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November 19, 2018. Asylum Seekers in Tlaquepaque, Jalisco.

Picture by: Daniel Arauz

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US immigration authorities on alert following Honduras migrant caravan crossing

17 year-old Sofiya Suleimenova on the growing pressure at the border

The recent wave of Honduran migrants who have crossed the border into Guatemala has sparked concern by immigration authorities.

There has been growing pressure in the US from both Republicans and Democrats to try to address this issue, with the matter being a hot topic in the upcoming 2024 elections.

What is a migrant caravan?

“This is a mixed migratory flow made up of migrants of different nationalities,” Allan Alvarenga, executive director of Honduras’ National Immigration Institute, wrote on X, which was picked up by the Tico Times. The 2024 caravan to Guatemala included women with young children.

The reasons for the crossings, as pointed out by Tico Times, is the “overwhelm[ing] poverty, violence and lack of opportunities” the people face in their countries.

In regards to Honduras, studies by the United Nations High Commissioner for Refugees (UNHCR), the International Organization for Migration (IOM), and the Migration Policy Institute (MPI) show that “violence, lack of opportunity, unemployment, and climate-related disasters contribute to pushing thousands of Hondurans to flee,” outlines Human Rights Watch.

The migrants’ journeys involve risks and challenges, such as threats of being kidnapped by human traffickers and drug gangs, which force them to work for them, reported the BBC. In the article from 2018, the BBC noted the caravans, as relatively new, used as protection – traveling in larger groups reduces the chance of being targeted.

On January 21, 2024 a caravan of 500 migrants hoping to reach the United States dissolved after crossing the border into Guatemala, reported AP News. Out of the group, only 80 were able to go through immigration control and enter Guatemala, noted the Guatemalan Institute of Migration (IGM).

The 80 with documents were able to continue their journey as free movement is allowed among Honduras, Guatemala, Nicaragua and El Salvador. The caravan’s journey was monitored by both the staff of the IGM and agents of the National Civil Police, which allowed for the migrants documents to be verified at a checkpoint installed on the Motagua bridge, at kilometer 305 of the route to the Atlantic, in Izabal.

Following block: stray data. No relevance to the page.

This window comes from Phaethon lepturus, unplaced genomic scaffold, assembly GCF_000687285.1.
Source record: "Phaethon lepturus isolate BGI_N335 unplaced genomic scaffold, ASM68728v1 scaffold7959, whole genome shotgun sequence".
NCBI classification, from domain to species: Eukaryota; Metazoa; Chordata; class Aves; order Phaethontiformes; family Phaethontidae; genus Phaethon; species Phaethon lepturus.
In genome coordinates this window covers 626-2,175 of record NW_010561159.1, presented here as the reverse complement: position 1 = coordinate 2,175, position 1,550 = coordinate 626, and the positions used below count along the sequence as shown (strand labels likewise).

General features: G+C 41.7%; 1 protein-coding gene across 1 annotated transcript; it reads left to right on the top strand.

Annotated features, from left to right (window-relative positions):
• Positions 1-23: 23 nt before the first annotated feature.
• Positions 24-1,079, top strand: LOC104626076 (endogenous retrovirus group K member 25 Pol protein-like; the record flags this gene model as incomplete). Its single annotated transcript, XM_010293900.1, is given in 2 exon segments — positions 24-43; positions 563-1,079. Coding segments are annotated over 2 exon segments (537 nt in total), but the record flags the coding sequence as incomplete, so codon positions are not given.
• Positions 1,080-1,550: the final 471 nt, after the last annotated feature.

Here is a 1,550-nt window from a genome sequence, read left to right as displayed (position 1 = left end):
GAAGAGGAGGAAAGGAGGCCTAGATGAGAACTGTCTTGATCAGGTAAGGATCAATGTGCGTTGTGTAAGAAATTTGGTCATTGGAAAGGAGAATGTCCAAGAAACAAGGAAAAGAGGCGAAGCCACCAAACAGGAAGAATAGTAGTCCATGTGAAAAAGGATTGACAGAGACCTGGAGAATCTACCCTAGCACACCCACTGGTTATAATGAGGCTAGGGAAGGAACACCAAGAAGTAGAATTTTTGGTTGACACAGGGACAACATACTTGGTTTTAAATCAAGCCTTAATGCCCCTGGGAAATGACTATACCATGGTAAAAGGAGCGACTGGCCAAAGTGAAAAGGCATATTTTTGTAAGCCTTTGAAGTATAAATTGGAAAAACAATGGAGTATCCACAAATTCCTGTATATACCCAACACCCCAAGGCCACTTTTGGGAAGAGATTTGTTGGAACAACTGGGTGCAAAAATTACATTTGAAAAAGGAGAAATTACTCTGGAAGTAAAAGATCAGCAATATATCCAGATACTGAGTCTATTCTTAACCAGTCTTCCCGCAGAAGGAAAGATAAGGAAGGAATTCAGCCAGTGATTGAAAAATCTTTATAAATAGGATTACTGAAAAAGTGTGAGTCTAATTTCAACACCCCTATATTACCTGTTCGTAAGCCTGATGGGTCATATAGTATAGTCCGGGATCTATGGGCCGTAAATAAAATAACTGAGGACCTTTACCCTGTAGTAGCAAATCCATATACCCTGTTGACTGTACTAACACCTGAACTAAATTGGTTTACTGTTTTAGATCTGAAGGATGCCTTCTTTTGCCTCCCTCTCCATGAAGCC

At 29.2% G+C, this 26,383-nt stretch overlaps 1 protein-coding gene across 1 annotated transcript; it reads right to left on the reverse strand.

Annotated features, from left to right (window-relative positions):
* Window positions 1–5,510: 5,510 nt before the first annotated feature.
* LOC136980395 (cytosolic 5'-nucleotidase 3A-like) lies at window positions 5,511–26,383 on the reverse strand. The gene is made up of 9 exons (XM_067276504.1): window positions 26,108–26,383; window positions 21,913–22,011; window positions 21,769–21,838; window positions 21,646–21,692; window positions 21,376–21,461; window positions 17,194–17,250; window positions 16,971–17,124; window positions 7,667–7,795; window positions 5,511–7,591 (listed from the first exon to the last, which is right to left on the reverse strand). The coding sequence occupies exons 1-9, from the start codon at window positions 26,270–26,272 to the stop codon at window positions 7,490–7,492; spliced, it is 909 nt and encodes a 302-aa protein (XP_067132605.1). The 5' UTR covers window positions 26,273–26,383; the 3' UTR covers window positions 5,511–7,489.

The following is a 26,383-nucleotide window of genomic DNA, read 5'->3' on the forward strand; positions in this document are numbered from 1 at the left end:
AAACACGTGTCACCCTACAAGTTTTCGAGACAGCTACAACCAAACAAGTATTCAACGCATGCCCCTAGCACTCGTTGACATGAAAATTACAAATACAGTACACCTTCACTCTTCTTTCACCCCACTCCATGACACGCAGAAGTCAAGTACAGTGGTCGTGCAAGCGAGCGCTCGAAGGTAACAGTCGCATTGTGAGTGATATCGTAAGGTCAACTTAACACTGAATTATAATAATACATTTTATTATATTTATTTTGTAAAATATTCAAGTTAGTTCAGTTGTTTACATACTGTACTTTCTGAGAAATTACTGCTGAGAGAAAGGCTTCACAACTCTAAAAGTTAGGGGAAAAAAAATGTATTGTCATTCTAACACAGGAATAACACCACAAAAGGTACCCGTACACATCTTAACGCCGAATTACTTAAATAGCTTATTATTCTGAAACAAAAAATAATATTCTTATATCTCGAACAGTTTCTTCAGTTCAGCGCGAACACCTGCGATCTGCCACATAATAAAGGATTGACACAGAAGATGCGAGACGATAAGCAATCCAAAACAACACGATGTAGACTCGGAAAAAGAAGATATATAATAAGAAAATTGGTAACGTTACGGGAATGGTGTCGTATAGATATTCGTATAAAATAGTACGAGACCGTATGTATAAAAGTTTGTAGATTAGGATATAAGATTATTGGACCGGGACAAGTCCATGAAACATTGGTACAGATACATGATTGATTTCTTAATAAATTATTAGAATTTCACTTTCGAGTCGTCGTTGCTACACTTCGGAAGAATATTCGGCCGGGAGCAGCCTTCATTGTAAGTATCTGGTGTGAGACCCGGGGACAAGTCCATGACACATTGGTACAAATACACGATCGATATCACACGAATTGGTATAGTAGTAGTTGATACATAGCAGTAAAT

During this process, the IGM highlighted that it directed most of its attention towards children and adolescents, who were part of the caravan.

The caravan, walking from the bus terminal of San Pedro Sula in Honduras, marked the first group to leave Honduras since January 2022. Yet, since 2018 Honduran migrants have been forming caravans of thousands to try to cross Guatemala and Mexico on foot with the aim of reaching the US, and getting the taste of the so-called “American Dream,” as reported by the Tico Times.

What is the response to the increased arrival of migrants?

With the re-emergence of Honduran migrants this year, attention has been drawn to the concern of members of the National Migration Authority of Guatemala, who met for the first time this year to discuss the establishment of an “action plan in response to the large-scale of migrant mobilisations.”

The Guatemalan Council of Attention and Protection, aimed at the protection of migrants of both origin, transit, destination and/or return, and their interests. The Council also also highlighted the importance of upholding the Migration Code’s on human rights.

But, as pointed out by the Migration Policy Institute (MPI), the way to deal with irregular migration to the US is by addressing the “root” causes pushing people to leave from countries, such as El Salvador, Guatemala, Honduras, and Haiti in large numbers. These causes involve poverty, lack of economic opportunity, gang violence, and insecurity.

To ensure effective management of migratory flow, the MPI emphasizes the importance of the US’s collaboration with other countries, “particularly Mexico and others in North America,” in finding innovative “tailor aid programs” and implementing them “effectively.”

They further noted that the US can only “create the conditions under which the border will become manageable and less of a routine exercise in crisis management” by implementing an efficient asylum process and facilitating legal pathways for long term visas, guest worker programs and family reunification.